Exactly. Herding and hunting dogs. It was really upsetting. I ended up losing 100 bucks to cancel it.
I have friends with retrievers who never use shock collars and I have LOTS of friends who herd and never use shock collars.
And anyone who won't put in the work to make sure their dog is reliable off-leash without using aversives just doesn't care enough. It has nothing to do with NEEDING to use aversives. You can hear the same nonsense about teaching dumbbell work for obedience. "You will never have a reliable retrieve if your dog hasn't learned there are "consequences" for dropping the dumbbell. So they teach the dumbbell using "ear pinches" and all kinds of other horrible tactics. My dogs have NEVER been taught ANYTHING for obedience except using praise, cookies and the clicker. Kodi has never ONCE dropped his dumbbell in competition, and although Panda hasn't yet reached the level of competition where dumbbell work is required, her dumbbell work in practice is already completely solid.
I took both of my dogs outside to work the other day because it was really mild. (for a change!) We were doing an exercise where I stand in one place, set them up beside me in sitting position (heel position) then I point to one of three cones about 25 feet away, and about 20 feet apart from each other, and tell them to "fly". Their job is to run out to the cone I point to, run around it, and return to me and sit in front of me. Kodi is old hat at this, but this is a fairly new exercise for Panda, and honestly, I wasn't COMPLETELY sure what to expect. We hadn't worked outside in a while, and even though it was mild, it was windy, and she was WILD!!! I did a little (off-leash) heeling with her first, to make sure I had her attention, then set her up. I sent her to "fly". She was SO funny! She took off like a rocket, and you could TELL that part of her wanted to keep running. Her tail was STRAIGHT in the air! Then she'd get to the cone, her head would flick back at me, she'd start to wag, round the cone and come flying back with a big grin on her face. OF COURSE, I rewarded her with TONS of yummy meatballs for being such a good girl!!!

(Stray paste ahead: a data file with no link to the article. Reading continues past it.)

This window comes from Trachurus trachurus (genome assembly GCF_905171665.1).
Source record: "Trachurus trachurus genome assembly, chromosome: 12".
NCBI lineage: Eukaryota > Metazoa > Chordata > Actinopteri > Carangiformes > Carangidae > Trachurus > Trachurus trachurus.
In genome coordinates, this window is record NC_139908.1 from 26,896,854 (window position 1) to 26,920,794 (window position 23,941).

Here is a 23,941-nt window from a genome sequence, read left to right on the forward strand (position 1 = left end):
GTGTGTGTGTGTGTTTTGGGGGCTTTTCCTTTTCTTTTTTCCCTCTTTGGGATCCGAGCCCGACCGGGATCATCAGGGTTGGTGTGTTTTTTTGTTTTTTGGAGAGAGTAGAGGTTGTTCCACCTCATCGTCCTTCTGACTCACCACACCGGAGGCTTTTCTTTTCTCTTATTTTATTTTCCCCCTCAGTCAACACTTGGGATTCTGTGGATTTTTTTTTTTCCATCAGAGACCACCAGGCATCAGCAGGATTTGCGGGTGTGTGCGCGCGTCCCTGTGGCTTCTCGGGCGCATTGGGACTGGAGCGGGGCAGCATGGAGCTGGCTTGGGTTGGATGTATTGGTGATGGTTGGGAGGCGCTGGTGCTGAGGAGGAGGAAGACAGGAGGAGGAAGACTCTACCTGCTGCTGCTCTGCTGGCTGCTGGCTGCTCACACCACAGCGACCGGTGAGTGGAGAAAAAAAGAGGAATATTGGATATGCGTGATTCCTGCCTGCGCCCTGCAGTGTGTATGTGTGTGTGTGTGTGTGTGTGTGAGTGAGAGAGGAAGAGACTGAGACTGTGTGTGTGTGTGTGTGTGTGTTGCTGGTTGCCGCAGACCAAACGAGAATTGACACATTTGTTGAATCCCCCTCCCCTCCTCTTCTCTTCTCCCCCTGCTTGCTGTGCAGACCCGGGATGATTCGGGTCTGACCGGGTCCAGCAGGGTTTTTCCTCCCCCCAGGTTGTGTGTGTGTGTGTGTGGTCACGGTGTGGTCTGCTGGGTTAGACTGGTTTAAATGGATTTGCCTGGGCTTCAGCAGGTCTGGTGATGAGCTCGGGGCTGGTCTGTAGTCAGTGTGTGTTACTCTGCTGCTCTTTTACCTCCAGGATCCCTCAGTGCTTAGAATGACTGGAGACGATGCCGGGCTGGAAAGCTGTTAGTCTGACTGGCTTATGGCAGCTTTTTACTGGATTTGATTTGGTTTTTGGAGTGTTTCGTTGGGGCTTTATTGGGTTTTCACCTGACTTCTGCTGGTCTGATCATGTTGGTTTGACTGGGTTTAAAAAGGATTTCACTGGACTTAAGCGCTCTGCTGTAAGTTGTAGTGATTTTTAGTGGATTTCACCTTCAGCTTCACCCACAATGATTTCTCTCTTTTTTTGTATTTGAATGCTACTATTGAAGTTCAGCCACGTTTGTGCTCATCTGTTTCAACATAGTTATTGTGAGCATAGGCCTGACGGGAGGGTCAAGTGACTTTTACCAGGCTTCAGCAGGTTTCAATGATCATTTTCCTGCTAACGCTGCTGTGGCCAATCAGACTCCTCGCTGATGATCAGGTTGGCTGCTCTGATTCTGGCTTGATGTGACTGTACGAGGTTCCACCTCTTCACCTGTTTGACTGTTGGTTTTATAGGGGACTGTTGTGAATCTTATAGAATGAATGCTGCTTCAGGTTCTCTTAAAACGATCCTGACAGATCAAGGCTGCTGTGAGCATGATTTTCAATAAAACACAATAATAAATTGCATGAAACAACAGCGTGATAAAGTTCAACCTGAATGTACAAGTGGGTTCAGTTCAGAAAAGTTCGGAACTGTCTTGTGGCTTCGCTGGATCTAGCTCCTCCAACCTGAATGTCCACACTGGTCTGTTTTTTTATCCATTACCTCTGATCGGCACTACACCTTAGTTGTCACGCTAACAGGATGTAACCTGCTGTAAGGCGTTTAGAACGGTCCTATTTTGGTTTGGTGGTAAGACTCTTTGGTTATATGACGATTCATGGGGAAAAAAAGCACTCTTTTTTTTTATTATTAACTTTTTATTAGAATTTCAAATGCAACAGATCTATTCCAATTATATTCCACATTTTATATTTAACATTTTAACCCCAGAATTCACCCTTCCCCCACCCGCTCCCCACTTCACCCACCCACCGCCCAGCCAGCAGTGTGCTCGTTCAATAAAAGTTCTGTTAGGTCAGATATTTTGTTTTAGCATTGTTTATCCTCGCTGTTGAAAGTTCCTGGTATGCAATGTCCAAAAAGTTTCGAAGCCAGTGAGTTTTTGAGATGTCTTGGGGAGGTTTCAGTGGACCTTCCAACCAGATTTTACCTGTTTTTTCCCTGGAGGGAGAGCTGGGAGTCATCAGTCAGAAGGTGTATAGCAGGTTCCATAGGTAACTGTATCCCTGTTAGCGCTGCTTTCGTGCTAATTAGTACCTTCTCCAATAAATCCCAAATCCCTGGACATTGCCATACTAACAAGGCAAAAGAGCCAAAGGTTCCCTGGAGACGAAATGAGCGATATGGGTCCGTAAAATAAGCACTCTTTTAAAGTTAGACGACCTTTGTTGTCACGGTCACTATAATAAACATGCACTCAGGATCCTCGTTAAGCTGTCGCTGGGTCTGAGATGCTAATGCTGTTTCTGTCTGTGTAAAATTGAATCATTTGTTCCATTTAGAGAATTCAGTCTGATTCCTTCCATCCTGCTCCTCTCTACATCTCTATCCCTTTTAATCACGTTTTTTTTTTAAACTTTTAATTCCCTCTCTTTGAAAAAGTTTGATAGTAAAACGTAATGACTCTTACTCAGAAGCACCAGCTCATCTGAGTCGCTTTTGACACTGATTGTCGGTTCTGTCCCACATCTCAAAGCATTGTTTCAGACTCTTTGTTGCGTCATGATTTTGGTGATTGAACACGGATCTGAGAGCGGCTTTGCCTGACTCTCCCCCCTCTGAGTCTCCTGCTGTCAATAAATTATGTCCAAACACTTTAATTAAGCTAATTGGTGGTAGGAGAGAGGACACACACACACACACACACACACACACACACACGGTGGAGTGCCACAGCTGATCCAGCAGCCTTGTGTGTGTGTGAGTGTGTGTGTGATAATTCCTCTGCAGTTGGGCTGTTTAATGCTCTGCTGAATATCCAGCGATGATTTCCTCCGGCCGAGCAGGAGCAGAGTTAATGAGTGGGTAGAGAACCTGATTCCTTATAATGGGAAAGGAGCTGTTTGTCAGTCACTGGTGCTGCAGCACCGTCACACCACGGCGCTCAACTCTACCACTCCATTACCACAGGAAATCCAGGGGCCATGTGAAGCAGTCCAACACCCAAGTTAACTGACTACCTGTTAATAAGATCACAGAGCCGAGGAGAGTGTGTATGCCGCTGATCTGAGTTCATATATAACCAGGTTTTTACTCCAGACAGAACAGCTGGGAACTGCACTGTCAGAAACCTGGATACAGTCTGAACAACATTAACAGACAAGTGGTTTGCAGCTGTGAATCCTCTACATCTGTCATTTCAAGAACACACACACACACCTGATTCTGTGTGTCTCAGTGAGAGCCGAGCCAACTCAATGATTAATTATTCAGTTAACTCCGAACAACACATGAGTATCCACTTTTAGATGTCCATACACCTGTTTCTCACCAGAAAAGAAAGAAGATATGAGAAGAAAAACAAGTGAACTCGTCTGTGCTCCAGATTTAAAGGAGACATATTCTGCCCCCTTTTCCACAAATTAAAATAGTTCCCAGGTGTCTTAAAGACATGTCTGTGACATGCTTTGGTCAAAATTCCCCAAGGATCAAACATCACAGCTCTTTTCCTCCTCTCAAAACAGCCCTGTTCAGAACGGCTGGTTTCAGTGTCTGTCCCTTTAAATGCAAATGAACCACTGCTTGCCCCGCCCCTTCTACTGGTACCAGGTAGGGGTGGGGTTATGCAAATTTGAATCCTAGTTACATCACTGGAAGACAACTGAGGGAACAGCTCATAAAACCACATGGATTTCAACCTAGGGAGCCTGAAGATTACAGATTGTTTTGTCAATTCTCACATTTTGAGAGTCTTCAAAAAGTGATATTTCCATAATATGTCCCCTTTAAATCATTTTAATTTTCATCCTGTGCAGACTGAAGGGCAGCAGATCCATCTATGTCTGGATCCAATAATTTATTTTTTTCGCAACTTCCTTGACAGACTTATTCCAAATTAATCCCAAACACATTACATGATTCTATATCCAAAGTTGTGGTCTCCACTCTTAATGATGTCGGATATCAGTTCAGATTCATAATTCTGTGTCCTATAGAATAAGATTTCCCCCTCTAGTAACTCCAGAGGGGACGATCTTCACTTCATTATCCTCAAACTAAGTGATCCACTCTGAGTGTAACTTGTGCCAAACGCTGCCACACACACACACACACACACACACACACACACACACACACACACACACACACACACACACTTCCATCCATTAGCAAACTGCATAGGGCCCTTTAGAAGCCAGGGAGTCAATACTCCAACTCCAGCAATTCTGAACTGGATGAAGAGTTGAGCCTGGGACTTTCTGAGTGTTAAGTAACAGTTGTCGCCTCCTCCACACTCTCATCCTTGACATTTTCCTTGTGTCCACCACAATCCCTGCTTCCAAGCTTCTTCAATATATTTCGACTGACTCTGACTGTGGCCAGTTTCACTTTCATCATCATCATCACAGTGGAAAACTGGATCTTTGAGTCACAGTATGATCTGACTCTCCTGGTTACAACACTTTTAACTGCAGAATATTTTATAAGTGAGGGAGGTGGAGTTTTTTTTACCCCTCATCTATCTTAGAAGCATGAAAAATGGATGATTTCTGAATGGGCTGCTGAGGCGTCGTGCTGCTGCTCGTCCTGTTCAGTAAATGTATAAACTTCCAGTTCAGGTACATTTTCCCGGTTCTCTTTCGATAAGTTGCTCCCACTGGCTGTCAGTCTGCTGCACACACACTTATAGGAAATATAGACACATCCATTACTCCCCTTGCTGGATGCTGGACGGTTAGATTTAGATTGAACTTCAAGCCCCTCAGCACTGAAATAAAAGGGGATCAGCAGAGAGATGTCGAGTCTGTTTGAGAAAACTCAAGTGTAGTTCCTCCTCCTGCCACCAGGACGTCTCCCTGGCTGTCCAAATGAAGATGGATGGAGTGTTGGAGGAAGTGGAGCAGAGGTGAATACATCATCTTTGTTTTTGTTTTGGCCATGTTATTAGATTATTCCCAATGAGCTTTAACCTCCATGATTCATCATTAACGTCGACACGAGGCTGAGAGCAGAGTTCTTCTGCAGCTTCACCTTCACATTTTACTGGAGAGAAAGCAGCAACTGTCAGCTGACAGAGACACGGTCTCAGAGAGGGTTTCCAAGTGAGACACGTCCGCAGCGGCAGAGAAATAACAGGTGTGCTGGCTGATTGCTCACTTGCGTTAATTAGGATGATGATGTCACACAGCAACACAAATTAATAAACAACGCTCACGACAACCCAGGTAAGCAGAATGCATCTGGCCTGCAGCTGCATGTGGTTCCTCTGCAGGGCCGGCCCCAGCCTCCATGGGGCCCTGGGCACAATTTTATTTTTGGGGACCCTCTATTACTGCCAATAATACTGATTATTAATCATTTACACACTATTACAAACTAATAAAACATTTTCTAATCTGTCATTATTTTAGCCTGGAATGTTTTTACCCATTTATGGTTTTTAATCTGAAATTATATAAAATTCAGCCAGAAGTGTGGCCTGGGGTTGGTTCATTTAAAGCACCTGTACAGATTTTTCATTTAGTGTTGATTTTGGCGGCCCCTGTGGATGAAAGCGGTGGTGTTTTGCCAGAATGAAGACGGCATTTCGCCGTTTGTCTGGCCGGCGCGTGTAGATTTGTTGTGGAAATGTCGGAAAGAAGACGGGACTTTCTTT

But my point is, that it is building that kind of relationship, over a period of years, that gets you reliable off-leash behavior using reward-based training. You can bet that those collar-trained dogs don't do any better without their collars either. Dogs learn VERY quickly whether they have "the collar" on or not.